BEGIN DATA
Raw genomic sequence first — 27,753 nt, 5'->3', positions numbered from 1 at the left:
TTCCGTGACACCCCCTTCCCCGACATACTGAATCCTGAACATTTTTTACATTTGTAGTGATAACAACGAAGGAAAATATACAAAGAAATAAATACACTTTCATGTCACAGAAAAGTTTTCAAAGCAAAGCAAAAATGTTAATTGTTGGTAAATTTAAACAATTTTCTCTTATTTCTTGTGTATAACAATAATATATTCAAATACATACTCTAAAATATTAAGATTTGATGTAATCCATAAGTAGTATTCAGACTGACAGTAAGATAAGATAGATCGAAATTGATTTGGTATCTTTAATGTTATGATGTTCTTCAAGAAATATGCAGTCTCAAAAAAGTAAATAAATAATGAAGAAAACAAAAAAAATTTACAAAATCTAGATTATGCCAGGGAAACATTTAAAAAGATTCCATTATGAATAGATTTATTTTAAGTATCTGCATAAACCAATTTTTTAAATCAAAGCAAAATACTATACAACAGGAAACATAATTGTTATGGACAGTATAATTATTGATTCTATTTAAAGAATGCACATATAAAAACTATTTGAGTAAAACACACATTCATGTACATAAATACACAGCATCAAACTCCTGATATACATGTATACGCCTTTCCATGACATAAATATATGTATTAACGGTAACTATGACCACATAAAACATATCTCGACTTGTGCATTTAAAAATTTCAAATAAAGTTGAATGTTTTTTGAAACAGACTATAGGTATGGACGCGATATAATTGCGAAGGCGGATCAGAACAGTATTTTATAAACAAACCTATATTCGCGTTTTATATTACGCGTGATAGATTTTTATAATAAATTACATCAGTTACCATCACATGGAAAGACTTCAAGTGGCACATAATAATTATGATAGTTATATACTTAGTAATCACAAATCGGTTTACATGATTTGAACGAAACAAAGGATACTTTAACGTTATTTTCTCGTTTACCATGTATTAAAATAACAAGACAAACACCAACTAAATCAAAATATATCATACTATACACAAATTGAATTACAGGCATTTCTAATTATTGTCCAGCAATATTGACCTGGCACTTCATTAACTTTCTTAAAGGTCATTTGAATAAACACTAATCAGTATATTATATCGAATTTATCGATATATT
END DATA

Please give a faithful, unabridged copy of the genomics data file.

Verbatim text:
Raw genomic sequence first — 27,753 nt, 5'->3', positions numbered from 1 at the left:
TTCCGTGACACCCCCTTCCCCGACATACTGAATCCTGAACATTTTTTACATTTGTAGTGATAACAACGAAGGAAAATATACAAAGAAATAAATACACTTTCATGTCACAGAAAAGTTTTCAAAGCAAAGCAAAAATGTTAATTGTTGGTAAATTTAAACAATTTTCTCTTATTTCTTGTGTATAACAATAATATATTCAAATACATACTCTAAAATATTAAGATTTGATGTAATCCATAAGTAGTATTCAGACTGACAGTAAGATAAGATAGATCGAAATTGATTTGGTATCTTTAATGTTATGATGTTCTTCAAGAAATATGCAGTCTCAAAAAAGTAAATAAATAATGAAGAAAACAAAAAAAATTTACAAAATCTAGATTATGCCAGGGAAACATTTAAAAAGATTCCATTATGAATAGATTTATTTTAAGTATCTGCATAAACCAATTTTTTAAATCAAAGCAAAATACTATACAACAGGAAACATAATTGTTATGGACAGTATAATTATTGATTCTATTTAAAGAATGCACATATAAAAACTATTTGAGTAAAACACACATTCATGTACATAAATACACAGCATCAAACTCCTGATATACATGTATACGCCTTTCCATGACATAAATATATGTATTAACGGTAACTATGACCACATAAAACATATCTCGACTTGTGCATTTAAAAATTTCAAATAAAGTTGAATGTTTTTTGAAACAGACTATAGGTATGGACGCGATATAATTGCGAAGGCGGATCAGAACAGTATTTTATAAACAAACCTATATTCGCGTTTTATATTACGCGTGATAGATTTTTATAATAAATTACATCAGTTACCATCACATGGAAAGACTTCAAGTGGCACATAATAATTATGATAGTTATATACTTAGTAATCACAAATCGGTTTACATGATTTGAACGAAACAAAGGATACTTTAACGTTATTTTCTCGTTTACCATGTATTAAAATAACAAGACAAACACCAACTAAATCAAAATATATCATACTATACACAAATTGAATTACAGGCATTTCTAATTATTGTCCAGCAATATTGACCTGGCACTTCATTAACTTTCTTAAAGGTCATTTGAATAAACACTAATCAGTATATTATATCGAATTTATCGATATATT